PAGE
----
Good defense, bad offense: A look at why America loses wars it starts

America has shown its military might time and time again throughout its history, with varying degrees of success. While the American military is one of the best in the world in many ways, it also has a poor record when it comes to winning the wars it starts.

This is the topic of a new book by Harlan Ullman, a former naval officer who led over 150 missions in Vietnam and commanded a Persian Gulf destroyer. Writing in Defense One, the U.S. Naval War College Distinguished Senior Fellow outlines why a careful look at history shows that although the U.S. might have won the Cold War, any time that Americans have been sent to wars they started or have gone into combat without a just cause, it has been a failure.

He feels that Korea can be considered a draw as it was ended by a truce. Vietnam speaks for itself; it was a spectacular failure that saw more than 58,000 Americans meet their deaths. The first Iraq War and the collapse of the Soviet Union were handled well, he feels, but Afghanistan has been a disaster that doesn’t look like it will end anytime soon. He feels critics are right to call the Second Iraq War a “fiasco,” and he even points out that smaller interventions like those in Libya in 2011 and Beirut in 1983 had miserable outcomes.

In his new book, he looks at why we’ve had so many failures and why they will only continue to occur if changes aren’t made. What does he feel is behind this unfortunate record? The reasons are complicated, spanning several generations of leaders across the political spectrum.

Of course, it starts at the top, and many American presidents simply lack the experience and preparation needed to take on one of the world’s most challenging jobs. He says that an insufficient understanding of the Vietnam conflict and lousy strategic judgment caused JFK to get things wrong in Vietnam, while Reagan’s incorrect belief that an arms race would bankrupt the Soviet Union led to the Beirut mess that saw 241 of our servicemen blown up.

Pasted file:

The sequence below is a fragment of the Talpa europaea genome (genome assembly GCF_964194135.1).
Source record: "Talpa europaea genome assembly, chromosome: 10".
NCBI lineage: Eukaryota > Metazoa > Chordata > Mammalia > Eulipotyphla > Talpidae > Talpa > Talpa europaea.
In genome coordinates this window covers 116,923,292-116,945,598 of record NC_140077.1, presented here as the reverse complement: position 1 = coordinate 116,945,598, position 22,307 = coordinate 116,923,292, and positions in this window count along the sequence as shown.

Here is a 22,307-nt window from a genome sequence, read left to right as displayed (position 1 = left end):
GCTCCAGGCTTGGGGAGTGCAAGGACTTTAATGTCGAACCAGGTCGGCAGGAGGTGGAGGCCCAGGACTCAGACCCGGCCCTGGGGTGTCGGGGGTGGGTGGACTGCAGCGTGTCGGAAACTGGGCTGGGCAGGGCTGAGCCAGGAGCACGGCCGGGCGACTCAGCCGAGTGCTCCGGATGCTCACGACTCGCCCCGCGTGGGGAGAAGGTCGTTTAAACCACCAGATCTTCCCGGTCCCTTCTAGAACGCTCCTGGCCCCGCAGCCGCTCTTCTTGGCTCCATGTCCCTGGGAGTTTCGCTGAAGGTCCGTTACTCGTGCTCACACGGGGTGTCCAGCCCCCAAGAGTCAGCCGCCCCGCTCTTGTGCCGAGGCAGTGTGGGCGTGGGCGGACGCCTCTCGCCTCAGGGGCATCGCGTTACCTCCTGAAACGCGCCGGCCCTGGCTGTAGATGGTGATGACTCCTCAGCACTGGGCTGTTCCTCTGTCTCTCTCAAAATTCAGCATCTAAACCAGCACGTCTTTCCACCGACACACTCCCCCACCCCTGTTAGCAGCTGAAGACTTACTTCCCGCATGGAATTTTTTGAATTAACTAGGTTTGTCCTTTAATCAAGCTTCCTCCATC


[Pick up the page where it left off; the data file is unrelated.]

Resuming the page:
The killings in Kosovo, he feels, could have been solved in just hours rather than the 78 days it took under Clinton had there been a serious threat of ground forces. He labeled George W. Bush’s plan to bring democracy to Iraq “the greatest American catastrophe since the Civil War.” He also called out Obama for setting off a civil war in Syria after bombing Benghazi.

In all cases, he believes that America started the wars for the wrong reasons or that our decision to intervene was based on misunderstanding or a lack of knowledge. He feels that Trump could well be prone to making the same poor choices.

How can America get it right?

How can we break free from these deadly mistakes with so much at stake? He thinks it’s time to cast aside what he termed “20th-century thinking” and take on a more “brains-based approach.” Dealing with the Islamic State is a far different beast than the Soviet Union, so the old ways of thinking largely no longer apply.

Ullman would like to see policymakers gain a better understanding of when force should be used and our policies and strategies focusing on influencing the will and perception of not only our enemies but also our friends.

He warns that if we do not recognize why we are failing so often when using force and don’t start some course correction right away, there’s a pretty good chance that history will repeat itself in all the wrong ways.

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